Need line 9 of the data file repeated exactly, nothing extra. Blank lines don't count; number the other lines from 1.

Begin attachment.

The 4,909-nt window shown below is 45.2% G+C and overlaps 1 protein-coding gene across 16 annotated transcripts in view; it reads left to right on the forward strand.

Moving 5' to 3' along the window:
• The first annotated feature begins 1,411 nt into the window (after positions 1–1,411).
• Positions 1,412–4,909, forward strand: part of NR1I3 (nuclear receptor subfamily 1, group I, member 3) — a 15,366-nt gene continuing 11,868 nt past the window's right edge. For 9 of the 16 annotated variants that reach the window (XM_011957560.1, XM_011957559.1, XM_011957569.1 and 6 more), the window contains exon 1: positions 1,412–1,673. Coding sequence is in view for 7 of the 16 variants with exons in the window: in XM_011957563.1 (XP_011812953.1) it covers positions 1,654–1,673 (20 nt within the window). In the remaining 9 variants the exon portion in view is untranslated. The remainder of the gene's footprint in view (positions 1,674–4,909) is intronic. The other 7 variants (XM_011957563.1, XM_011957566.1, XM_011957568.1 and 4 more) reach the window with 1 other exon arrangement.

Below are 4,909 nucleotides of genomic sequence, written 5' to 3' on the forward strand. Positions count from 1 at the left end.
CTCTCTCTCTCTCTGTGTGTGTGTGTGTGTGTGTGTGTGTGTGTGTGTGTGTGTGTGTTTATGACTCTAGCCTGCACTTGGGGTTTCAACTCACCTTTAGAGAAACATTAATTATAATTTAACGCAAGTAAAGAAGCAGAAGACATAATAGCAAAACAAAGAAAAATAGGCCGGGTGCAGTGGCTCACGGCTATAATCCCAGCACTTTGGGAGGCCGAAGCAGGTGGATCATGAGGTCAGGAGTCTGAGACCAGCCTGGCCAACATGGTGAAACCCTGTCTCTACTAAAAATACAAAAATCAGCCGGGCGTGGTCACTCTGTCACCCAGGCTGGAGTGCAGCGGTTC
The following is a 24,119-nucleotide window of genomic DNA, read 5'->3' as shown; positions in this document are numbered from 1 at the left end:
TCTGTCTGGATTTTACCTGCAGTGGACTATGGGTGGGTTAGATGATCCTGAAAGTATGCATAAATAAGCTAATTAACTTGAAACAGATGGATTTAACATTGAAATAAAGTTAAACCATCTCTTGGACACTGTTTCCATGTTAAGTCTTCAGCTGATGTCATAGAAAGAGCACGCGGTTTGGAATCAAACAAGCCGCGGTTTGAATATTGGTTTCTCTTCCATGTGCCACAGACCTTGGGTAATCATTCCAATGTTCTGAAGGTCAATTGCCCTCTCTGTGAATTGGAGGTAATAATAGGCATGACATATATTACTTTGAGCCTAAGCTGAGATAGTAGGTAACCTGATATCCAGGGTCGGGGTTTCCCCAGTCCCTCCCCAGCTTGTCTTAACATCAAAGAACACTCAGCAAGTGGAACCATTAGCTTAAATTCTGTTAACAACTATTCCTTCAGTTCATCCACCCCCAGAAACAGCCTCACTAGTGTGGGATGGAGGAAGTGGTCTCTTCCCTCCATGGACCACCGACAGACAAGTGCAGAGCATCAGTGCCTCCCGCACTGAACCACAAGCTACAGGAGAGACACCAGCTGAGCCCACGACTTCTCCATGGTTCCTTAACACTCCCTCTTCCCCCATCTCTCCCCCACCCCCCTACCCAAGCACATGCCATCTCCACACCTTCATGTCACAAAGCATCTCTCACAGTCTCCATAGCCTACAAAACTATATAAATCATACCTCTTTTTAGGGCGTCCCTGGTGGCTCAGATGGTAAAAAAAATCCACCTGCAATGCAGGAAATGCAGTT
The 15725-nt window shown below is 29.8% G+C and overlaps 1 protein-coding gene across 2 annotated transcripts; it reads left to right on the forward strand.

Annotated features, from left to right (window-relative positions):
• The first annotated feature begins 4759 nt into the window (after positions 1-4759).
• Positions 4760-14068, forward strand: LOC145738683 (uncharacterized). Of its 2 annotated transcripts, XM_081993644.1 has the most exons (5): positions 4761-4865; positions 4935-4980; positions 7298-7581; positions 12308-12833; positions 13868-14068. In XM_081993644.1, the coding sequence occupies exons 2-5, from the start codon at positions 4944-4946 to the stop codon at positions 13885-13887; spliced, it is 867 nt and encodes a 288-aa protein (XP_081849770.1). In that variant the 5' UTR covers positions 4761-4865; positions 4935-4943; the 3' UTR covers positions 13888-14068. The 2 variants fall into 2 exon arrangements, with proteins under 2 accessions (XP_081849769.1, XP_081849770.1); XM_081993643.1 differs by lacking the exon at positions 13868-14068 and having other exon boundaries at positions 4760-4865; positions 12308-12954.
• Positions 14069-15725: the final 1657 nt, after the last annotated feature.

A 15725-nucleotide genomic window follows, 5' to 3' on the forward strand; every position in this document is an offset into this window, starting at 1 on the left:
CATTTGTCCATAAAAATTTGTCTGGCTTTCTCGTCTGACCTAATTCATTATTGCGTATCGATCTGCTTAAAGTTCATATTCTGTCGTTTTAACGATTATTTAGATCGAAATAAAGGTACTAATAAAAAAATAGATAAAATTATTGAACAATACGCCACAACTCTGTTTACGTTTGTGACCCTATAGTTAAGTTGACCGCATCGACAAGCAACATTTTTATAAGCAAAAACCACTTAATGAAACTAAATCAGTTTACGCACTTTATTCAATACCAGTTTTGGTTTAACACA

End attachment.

The 15725-nt window shown below is 29.8% G+C and overlaps 1 protein-coding gene across 2 annotated transcripts; it reads left to right on the forward strand.